Tortoises are fascinating animals. From spending extended periods of time on both land and water to being calm house pets.
Tortoises are a beloved reptile. With over 350,000 households caring for different species of tortoises as pets, it can be interesting to know more about them.
There are 49 species of tortoises but what are they? Below you will find 7 different species of tortoise and some information about them.
You can feel deeper in love with the shy creature and expand your knowledge on the rather captivating animal.
The smallest species of tortoise in the world is the speckled cape tortoise, commonly referred to as the speckled tortoise or the speckled padloper.
This species is native to western South Africa, Little Namaqualand, Namibia, and other regions.
The speckled tortoise is endangered and is rarely found in captivity.
This tortoise only grows to around 6-10 centimeters. The brown carapace with dotted black dots is what gained the tiny animal (see also: Animals That Are Brown)its name.
Once the carapace of this species lies flat with serrated edges. Don’t forget that these guys can have a lifespan of over 100 years.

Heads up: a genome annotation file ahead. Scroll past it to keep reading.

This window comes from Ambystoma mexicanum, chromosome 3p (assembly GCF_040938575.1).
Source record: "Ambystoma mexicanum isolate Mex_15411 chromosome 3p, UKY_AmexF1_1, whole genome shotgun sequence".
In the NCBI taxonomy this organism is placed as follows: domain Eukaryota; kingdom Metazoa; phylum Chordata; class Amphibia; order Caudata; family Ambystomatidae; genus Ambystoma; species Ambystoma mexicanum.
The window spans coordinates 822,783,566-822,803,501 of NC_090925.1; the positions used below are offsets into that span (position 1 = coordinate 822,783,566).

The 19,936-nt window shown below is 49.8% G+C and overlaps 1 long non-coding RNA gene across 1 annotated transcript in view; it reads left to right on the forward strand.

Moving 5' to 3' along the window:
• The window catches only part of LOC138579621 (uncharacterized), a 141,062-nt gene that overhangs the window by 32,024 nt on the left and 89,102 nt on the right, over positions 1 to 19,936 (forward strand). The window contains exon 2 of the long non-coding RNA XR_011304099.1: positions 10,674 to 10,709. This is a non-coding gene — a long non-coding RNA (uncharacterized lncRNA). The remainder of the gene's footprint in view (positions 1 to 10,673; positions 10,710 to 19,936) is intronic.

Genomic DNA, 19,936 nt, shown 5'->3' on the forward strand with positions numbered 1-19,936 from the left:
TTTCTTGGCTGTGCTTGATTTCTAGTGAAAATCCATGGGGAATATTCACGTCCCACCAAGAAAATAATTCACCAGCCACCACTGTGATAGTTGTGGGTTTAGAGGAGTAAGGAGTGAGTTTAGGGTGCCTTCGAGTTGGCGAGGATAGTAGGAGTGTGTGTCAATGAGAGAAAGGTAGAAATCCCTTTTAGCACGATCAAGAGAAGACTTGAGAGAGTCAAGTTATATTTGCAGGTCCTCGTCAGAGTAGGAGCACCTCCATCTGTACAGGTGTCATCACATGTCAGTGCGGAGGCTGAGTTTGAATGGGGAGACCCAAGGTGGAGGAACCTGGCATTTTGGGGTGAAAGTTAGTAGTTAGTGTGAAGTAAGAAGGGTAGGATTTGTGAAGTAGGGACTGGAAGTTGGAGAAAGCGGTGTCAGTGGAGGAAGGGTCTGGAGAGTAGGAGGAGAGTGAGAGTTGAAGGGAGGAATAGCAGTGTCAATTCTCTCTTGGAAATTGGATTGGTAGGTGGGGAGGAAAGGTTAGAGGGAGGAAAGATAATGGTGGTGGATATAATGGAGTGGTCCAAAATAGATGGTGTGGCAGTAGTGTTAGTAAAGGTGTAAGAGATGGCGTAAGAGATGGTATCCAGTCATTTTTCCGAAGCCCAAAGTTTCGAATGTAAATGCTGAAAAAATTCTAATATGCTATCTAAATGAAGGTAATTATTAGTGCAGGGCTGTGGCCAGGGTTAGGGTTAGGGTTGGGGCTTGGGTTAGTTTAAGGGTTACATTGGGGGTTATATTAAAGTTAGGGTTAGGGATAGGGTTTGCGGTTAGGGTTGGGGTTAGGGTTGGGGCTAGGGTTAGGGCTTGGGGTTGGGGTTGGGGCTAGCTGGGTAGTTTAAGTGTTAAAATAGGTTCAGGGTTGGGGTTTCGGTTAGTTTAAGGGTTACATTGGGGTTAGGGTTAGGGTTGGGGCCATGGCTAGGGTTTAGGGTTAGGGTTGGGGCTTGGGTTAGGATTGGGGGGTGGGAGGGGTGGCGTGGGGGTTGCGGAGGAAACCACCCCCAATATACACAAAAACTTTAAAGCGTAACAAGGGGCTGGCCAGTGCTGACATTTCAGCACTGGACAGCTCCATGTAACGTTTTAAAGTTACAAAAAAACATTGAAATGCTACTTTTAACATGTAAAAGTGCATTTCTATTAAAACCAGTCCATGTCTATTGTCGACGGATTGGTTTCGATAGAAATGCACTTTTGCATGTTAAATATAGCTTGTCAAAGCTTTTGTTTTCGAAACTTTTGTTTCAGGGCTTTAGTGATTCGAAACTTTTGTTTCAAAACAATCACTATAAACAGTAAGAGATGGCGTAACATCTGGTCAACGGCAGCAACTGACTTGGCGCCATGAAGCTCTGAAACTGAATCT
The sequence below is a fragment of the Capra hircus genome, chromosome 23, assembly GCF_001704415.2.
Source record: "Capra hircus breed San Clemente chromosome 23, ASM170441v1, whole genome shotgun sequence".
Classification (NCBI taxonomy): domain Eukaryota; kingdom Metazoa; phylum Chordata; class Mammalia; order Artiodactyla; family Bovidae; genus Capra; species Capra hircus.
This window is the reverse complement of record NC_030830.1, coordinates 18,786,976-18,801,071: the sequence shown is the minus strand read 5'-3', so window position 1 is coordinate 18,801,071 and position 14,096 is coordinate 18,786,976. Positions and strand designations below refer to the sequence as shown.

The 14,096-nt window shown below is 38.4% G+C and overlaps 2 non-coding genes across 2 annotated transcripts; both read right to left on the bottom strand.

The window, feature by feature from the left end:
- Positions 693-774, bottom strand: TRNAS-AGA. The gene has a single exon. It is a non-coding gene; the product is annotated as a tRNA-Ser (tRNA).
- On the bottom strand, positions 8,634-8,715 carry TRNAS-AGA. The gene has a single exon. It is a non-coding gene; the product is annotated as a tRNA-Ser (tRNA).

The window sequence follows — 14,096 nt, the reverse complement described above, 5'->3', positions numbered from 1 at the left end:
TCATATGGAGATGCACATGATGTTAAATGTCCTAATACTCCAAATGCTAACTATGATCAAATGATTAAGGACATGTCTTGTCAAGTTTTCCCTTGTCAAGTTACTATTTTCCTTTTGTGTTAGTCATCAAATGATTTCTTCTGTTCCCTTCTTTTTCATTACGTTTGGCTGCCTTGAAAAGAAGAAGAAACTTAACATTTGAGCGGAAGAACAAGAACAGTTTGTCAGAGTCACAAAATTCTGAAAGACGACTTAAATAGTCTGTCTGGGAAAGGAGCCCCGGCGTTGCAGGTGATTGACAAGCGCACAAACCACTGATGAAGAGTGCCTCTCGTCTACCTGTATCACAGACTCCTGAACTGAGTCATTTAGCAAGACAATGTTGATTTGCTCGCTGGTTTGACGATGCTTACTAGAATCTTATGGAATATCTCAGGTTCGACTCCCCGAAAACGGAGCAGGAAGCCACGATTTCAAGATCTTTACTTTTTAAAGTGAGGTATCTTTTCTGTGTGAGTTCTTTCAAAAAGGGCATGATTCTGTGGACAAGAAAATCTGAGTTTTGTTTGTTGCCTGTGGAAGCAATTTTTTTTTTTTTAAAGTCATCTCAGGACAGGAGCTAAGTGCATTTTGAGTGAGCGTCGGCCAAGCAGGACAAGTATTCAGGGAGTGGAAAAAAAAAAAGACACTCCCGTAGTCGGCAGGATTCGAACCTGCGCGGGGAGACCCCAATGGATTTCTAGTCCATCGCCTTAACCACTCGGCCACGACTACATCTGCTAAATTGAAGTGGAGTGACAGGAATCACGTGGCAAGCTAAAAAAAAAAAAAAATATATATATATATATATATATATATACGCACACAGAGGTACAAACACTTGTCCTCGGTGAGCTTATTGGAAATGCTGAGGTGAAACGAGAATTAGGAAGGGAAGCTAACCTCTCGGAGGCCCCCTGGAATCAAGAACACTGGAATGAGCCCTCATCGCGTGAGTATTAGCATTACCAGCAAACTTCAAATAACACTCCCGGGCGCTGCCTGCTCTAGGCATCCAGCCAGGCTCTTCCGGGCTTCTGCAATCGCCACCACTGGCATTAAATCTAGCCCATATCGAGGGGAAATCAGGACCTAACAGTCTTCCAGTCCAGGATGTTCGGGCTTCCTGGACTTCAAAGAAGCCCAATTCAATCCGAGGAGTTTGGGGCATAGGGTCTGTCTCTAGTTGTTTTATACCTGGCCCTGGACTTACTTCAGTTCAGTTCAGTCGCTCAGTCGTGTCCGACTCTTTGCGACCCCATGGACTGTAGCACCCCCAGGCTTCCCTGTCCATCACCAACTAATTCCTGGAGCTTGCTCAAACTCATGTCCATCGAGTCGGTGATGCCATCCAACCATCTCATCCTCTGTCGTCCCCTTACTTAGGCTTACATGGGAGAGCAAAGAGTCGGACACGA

A unique feature about the speckled tortoise is that unlike many other tortoise species, this one has 5 toes on each of their front legs.
The critically endangered Egyptian tortoise is native to Egypt, Israel, and Libya.
They live in semi-arid areas and deserts and are the smallest species of turtle found in the Northern Hemisphere.
Having dark triangular markings on each scute, the shells of these endangered tortoises are pale yellowish.
The plastrons range in color from cream to dark brown.
Even though we know relatively little about Egyptian tortoises’ diets in the wild, they are probably herbivores.
Part of the Cryptodira group of tortoises and are commonly known as neck-hiding tortoises.
When frightened, sleeping or protecting themselves the egyptian tortoises will withdraw their heads straight back into their shells.
This is uncommon as other tortoises withdraw in a sideways motion.
Russian tortoises live in the arid steppes and deserts of Central Asia, which includes nations like Afghanistan, Pakistan, and Uzbekistan in addition to Russia.
They prefer places with greater altitudes and rough terrain.
These tortoises are herbivores and consume different kinds of vegetation.
With brown shells that have black patches in the middle of their scutes and yellow to brown skin, this tortoise is adorable.
Part of the Testudinidae family, the Russian tortoise has a shorter lifespan of 40 to 50 years.
Greek tortoises (and their 12 subspecies) can be found in the majority of the Mediterranean region, including the North African coast.
They live in rocky terrain or semi-arid scrubland in dry, hot temperatures.
They are a species that many people keep as pets.
These small tortoises, growing to only 13-28 centimeters, like to burrow and dig in order to escape the scorching heat of the Mediterranean.